We Never Lose Our Imagination, We Just Spend It Imagining Dumb Shit

My children in Digana, among the clouds

I watch my kids play and they’re in their own little world. Then someone does some bullshit and they’re back in my world, screaming, but nevermind. For all intents and purposes, they’re in never-never land.

My children’s imaginations are so real. Their stuffed animals have names and backstories, and all hell breaks lose if one is left behind. They believe in fairies, Santa Claus, and yakas. To them, animals have as much (or more) personality than any person. They’re transfixed by stories as if they were the news. I asked my daughter which religion she liked and she said all of them.

I watch them play and I think, how dull and dreary am I. I had an imagination once, but then it went and died. Here I am weaving through traffic, handing paper money to a toll booth, plotting a path through the city back home, just living in this dismal and deadly ‘real’ world. But then I realized. I am imagining. I’m imagining all the time.

Traffic rules, money, maps, they’re all made up. They’re social imaginations. They’re things that adults imagine together, and in this way they become real. Road rules, money, borders, nations—none of these things are inherently real, but they become real by social consensus. This nightmare is the sum total of our insipid dreams.

Imagined Reality

Raising children is taking their personal imagining and slowly hammering into the social one. You stop thinking that animals have feelings and just torture and eat them without a second thought. You stop believing in Santa Claus giving children things and believe in an ‘invisible hand’ that says you can’t. We trade our colorful dreams for a bleak reality and call this growing up.

And we just have to do it, because social reality will run us over, cage us, or kills us if we get it wrong. While social reality is made up, the consequences of ignoring it are very real. That’s why we hold children’s hands when they cross the street. Should children be able to run around without getting mowed down by someone’s metal living room? Absolutely, but that’s not the way it is.

We don’t think about it, but our adult imagination is working overtime everyday. We go out onto the road protected only by paint, light, and our shared illusions about what they mean. We trust in numbers, in nations, and numerous things that aren’t real except in our imaginings. And it all works because we believe that it works.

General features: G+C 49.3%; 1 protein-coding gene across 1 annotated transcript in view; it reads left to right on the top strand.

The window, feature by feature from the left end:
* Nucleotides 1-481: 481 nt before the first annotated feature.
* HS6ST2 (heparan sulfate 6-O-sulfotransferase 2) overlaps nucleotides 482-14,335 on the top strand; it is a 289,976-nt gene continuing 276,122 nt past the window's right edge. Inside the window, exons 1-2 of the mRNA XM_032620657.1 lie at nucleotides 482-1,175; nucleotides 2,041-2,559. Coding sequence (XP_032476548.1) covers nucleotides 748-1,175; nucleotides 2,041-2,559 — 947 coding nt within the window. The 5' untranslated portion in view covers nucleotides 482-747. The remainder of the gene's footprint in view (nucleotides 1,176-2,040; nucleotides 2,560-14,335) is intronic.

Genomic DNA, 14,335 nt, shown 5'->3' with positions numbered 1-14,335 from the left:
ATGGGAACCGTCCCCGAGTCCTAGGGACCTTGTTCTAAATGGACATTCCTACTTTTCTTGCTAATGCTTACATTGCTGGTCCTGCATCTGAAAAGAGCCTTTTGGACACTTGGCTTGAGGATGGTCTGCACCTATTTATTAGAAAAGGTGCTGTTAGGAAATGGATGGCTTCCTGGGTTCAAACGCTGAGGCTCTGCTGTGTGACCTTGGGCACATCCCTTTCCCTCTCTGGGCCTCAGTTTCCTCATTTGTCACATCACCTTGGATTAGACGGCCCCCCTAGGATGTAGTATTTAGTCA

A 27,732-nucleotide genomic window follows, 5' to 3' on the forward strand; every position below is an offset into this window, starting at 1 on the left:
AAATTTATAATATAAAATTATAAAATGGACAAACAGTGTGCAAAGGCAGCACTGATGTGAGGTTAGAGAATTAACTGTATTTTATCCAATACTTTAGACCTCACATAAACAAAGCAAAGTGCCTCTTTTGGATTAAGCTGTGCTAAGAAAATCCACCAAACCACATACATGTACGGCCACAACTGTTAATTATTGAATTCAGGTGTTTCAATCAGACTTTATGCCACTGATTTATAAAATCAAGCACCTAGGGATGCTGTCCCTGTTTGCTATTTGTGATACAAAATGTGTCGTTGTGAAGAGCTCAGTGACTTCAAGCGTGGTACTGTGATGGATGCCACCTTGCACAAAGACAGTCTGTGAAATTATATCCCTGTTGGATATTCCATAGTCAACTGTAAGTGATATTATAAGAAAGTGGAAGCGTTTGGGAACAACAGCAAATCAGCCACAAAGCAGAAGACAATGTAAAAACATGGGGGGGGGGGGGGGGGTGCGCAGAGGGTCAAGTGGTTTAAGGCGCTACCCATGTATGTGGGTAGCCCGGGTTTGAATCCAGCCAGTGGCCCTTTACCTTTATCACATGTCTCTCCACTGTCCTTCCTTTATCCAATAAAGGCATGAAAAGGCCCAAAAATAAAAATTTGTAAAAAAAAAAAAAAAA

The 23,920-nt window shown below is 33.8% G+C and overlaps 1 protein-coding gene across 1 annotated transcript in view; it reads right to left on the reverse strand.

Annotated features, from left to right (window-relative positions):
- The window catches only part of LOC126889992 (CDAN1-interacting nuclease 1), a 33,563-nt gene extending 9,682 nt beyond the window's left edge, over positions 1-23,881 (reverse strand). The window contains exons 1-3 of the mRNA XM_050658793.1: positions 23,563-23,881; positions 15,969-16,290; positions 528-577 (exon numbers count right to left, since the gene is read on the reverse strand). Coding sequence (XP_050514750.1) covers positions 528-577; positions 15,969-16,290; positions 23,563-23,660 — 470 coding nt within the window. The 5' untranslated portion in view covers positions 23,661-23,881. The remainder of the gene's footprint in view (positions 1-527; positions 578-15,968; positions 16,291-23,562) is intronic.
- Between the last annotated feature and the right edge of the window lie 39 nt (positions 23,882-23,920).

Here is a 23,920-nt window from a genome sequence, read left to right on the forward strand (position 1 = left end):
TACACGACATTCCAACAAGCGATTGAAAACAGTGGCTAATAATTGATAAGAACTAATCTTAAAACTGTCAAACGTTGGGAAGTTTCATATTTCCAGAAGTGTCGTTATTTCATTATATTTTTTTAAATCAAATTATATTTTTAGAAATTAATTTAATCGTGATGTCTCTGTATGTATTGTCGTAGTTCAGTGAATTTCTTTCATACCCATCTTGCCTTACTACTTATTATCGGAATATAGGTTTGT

Growing up is becoming a cog in this machine. Your imagination is still there. It’s just caught up with crossing the street and buying food and not getting beaten or caged, all the things we try to protect children from. It is only within the barbed wire playground of adulthood that children are able to play. They can only imagine unreality within the reality we’ve imagined this way.

Being an adult is not the death of imagination. It’s just the constant imagination of death.

Imagined Communities

As adults we have to constantly imagine these crazy things called governments, religions, nations, and cultures. They can kill us if we get it wrong, or just randomly. We have to understand laws that no one really knows, customs that are always changing, and borders that no one can see. It might as well be magic spells and magicians, except it’s boring. It’s all deadly, but not even in a cool way.

Benedict Anderson called nations ‘imagined communities’ and religions and cultures are analyzed the same way. The Buddha even broke down the self as an imagined construct (look closely and see). Governments operate based on an imaginary social contract, made real through the ritualized games like elections. Religions and cultures operate on imagined stories that even children find strange.

The adult world is just as imaginary as a child’s, except we hit and do all the things we tell our children not to do. If you mess around on the political playground you get stomped out, and there’s no teachers to pull you away. If you mess with culture or religion nobody says ‘how cute’ and pats your head. You get a fucking slap and you deserve it. You weren’t imagining the right way.